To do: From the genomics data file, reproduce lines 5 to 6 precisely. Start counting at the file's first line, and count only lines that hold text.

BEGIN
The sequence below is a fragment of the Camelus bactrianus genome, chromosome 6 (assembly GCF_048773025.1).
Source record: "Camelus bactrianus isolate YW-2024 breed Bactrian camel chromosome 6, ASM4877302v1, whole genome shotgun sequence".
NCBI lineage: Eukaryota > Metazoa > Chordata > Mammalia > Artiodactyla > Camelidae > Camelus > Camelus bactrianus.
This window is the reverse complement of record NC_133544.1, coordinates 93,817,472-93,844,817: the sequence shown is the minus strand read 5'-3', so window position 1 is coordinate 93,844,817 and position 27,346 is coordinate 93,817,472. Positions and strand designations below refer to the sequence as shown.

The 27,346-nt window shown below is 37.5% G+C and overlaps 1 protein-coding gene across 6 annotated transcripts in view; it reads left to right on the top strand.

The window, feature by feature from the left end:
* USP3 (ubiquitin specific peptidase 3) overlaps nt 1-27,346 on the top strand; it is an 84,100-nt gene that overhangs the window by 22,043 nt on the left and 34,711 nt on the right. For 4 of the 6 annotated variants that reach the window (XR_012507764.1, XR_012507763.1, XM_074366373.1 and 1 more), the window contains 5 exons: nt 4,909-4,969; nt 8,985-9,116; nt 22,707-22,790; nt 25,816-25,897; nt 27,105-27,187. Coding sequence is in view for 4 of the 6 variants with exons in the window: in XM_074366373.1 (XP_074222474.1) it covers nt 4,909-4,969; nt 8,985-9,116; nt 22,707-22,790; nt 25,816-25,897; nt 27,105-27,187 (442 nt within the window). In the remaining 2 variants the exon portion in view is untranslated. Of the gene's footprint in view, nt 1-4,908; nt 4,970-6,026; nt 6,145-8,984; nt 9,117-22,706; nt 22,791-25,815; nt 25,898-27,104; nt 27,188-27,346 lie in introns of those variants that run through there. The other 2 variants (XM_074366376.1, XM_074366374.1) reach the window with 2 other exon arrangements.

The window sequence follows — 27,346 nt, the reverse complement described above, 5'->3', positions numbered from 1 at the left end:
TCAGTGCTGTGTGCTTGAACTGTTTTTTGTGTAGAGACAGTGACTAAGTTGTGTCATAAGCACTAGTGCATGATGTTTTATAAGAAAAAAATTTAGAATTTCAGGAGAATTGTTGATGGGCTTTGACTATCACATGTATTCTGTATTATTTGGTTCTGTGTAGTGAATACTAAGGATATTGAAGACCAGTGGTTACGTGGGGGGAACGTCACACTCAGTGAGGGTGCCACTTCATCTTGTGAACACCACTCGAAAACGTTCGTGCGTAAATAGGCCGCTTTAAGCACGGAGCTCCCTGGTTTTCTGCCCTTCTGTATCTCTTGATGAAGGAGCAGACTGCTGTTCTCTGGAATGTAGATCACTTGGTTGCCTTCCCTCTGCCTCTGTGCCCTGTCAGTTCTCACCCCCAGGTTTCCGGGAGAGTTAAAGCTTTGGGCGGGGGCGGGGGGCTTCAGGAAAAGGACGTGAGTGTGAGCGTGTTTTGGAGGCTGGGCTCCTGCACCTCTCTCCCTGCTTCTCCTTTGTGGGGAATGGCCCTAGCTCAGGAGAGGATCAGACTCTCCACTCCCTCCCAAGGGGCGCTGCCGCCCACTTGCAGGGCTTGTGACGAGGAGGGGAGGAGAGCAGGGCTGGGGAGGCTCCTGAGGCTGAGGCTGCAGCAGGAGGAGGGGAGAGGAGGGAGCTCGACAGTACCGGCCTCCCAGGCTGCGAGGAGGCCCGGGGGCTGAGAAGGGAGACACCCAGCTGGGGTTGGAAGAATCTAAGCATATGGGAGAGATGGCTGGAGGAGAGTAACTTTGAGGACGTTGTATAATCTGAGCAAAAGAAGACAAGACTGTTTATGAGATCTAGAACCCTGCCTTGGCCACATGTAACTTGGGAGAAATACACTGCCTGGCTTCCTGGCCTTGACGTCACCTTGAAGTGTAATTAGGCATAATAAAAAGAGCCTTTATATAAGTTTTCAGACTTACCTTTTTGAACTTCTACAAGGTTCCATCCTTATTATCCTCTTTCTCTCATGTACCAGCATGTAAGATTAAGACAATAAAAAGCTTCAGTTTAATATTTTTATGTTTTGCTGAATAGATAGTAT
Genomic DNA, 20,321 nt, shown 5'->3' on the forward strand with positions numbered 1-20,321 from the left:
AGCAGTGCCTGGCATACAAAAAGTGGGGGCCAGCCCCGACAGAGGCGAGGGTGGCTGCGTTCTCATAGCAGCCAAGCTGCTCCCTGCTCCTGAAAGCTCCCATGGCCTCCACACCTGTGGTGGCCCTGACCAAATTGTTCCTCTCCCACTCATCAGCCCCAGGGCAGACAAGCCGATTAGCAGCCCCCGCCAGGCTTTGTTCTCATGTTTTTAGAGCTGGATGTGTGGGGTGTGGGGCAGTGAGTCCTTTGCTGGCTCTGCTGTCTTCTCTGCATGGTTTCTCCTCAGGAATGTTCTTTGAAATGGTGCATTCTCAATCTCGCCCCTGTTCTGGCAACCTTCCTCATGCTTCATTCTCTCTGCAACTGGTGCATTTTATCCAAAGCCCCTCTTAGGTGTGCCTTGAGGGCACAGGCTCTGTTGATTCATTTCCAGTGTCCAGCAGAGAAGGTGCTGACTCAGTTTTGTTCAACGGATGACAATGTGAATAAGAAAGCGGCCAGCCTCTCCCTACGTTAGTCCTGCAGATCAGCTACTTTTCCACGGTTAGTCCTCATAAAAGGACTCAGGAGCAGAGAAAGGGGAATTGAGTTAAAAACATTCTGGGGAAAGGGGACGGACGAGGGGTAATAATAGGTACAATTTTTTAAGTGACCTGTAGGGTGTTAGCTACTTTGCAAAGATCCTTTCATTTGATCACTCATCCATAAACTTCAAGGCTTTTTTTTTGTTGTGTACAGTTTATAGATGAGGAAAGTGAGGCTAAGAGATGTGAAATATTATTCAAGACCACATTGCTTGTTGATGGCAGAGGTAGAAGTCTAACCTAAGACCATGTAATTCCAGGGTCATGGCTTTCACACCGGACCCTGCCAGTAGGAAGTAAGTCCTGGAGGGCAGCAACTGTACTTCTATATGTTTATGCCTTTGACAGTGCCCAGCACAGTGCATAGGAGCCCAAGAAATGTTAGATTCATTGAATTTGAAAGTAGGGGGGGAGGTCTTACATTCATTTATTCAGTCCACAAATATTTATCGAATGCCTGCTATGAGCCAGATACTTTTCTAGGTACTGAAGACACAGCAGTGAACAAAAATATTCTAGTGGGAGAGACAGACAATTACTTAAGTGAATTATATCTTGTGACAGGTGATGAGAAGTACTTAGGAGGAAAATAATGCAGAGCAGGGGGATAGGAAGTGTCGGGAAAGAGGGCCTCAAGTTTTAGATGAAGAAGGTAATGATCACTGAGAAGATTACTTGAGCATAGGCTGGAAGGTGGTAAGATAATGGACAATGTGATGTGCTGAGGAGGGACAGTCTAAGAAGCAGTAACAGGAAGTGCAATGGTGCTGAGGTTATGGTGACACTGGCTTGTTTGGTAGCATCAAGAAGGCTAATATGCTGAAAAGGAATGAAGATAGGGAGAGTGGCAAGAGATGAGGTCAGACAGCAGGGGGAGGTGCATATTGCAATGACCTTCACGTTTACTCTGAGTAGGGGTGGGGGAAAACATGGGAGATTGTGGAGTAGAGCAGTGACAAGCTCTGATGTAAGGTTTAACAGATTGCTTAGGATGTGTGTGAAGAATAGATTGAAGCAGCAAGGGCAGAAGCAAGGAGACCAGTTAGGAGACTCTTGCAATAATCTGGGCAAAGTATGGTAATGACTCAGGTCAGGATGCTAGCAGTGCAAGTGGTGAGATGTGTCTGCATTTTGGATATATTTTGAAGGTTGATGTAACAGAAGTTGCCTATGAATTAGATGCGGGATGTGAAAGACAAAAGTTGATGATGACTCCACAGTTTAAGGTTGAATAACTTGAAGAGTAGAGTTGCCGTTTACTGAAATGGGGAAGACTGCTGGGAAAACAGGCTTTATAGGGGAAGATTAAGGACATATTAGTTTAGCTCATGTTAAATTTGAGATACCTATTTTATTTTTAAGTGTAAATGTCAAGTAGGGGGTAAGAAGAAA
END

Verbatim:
The 27,346-nt window shown below is 37.5% G+C and overlaps 1 protein-coding gene across 6 annotated transcripts in view; it reads left to right on the top strand.

The window, feature by feature from the left end: